"Jesus can't be God because he ate food." (Part 2)

What to know In the previous overview, we talked about the significance of this question within a Halal / Haram worldview, and within an Honor / Shame worldview. In this post, we'll look instead at what Jesus's physical act of eating meant to his early Jewish followers - and why that should matter to us today.

What to say: 

  • Read Deuteronomy 18:10-12 together.

  • What was God's command about "inquiring of the dead"?

  • How would devout Jewish men or women respond if a spiritual being (other than an angel) appeared to them? (Note that in Genesis 18, we see that Ibrahim served a meal to the three angels who visited him, which they ate. So this distinction between angels and other kinds of spiritual beings was already established.)

  • Read Matthew 14 together, emphasis on verse 26. How did Jesus's followers respond when they thought he was a ghost?

  • Read Luke 24 together, emphasis on verses 37-45.​​

One of the most beautiful and significant claims of Jesus was that he would lay down his life for mankind, as our Adha...and then he would rise again, showing his power over death, sin, and Satan. He would "undo the works of the enemy." He would stand in victory. Why was it important for Jesus to show his followers that they weren't seeing a ghost? How did he show them that he had a physical body, and had physically resurrected?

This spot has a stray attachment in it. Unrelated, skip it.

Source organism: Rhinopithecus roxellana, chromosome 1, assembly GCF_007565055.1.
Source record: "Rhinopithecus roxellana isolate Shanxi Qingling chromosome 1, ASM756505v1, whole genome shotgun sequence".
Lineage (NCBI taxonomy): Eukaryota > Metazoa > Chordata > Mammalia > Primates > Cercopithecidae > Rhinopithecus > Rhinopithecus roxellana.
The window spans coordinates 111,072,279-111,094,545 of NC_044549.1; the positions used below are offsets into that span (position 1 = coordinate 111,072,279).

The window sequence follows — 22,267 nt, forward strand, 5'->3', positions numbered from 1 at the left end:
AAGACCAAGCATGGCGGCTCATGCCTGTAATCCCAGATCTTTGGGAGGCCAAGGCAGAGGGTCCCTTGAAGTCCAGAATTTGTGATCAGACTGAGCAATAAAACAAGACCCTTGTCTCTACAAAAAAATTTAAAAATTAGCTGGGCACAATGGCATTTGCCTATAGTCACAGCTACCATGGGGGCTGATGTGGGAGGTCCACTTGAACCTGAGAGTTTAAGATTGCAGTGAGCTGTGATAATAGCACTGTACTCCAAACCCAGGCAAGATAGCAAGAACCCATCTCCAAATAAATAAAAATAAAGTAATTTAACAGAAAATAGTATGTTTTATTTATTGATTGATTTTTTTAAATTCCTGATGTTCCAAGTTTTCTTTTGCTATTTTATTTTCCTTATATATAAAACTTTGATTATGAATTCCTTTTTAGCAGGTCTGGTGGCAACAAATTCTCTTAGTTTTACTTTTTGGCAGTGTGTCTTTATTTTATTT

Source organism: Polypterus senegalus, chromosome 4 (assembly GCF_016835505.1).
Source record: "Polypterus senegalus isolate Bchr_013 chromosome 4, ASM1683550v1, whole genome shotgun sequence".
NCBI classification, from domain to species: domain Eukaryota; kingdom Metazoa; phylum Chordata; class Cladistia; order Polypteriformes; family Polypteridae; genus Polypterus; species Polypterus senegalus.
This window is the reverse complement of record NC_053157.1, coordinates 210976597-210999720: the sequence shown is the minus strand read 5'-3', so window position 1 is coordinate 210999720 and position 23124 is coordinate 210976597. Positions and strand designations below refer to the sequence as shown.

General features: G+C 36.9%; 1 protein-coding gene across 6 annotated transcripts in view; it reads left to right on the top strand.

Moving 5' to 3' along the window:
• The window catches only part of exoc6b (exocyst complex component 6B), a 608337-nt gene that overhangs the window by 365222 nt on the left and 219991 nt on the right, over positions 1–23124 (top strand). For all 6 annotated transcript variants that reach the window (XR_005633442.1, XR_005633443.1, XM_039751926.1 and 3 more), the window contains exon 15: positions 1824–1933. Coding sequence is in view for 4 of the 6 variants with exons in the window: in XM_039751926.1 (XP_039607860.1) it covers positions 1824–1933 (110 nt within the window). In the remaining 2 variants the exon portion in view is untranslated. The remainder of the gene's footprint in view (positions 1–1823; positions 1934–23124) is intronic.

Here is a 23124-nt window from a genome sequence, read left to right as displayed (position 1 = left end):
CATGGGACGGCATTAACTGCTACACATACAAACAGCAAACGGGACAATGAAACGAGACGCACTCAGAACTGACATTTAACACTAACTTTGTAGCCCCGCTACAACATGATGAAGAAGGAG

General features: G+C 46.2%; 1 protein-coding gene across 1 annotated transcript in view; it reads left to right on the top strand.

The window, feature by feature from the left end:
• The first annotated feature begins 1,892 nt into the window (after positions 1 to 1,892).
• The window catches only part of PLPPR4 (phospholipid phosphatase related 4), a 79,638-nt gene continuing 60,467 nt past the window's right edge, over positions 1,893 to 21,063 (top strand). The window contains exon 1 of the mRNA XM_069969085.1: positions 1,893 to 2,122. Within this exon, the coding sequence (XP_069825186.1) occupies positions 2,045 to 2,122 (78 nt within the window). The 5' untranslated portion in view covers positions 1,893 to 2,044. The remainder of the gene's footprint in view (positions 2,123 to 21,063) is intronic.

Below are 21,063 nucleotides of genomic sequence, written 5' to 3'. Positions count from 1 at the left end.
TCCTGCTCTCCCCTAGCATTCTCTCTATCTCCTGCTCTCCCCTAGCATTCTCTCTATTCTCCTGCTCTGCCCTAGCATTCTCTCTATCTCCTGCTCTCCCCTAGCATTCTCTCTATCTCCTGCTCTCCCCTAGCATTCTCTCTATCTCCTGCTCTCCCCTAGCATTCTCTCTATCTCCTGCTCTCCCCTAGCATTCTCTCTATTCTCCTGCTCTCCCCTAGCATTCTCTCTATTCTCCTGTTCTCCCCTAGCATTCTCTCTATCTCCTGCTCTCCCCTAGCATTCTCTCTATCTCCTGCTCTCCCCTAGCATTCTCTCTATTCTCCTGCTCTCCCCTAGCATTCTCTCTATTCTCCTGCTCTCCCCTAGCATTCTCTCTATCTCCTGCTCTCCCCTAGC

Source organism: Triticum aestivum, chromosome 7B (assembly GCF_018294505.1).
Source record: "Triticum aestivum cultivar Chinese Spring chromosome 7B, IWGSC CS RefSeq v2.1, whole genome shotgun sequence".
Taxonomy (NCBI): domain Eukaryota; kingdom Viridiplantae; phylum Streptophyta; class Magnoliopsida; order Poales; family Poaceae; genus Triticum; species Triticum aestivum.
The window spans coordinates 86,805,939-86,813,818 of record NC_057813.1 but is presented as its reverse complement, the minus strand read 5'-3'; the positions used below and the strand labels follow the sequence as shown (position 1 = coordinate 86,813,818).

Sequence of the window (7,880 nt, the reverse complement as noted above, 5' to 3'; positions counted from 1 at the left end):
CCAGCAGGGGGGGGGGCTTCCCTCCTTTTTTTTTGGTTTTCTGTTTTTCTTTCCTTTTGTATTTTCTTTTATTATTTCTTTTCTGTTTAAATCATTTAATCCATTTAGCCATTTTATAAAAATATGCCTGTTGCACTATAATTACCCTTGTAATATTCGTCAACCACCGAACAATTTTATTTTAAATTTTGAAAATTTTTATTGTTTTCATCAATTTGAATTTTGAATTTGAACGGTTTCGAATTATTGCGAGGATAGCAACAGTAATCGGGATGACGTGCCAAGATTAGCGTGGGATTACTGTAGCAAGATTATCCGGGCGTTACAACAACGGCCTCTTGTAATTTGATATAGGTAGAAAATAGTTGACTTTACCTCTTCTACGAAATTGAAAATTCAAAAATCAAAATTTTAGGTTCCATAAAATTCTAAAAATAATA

• Read John 20 together.

  • What did he do for Thomas, to further show him that he had been crucified and raised from the dead?

  • What blessing did he speak to those who "don't see, but believe"? 

  • Although the physical act of eating has been described by some Islamic scholars to be proof that the Gospel isn't true...we need to see this through the perspective that God Himself gave. This should take priority over any human perspective. According to the Word of God, the act of Jesus eating was to help us understand that the crucifixion and resurrection were real. To help us believe, and call on the name of Jesus as our Adha - so that we might be saved. Like the crucifixion itself, this physical act is often seen as God "humiliating Himself" - an act that humans judge God for. Instead, we should receive his gift with gratitude, with humility, and with awe and reverence at how great his love is.

  • End with reading Ephesians 3:14-21. Pray together that you might know how deep and high and wide and long the love of al-Masih is.​

We are therefore Christ’s ambassadors, as though God were making his appeal through us. We implore you on Christ’s behalf:  be reconciled to God. 


[II Corinthians 5:20]

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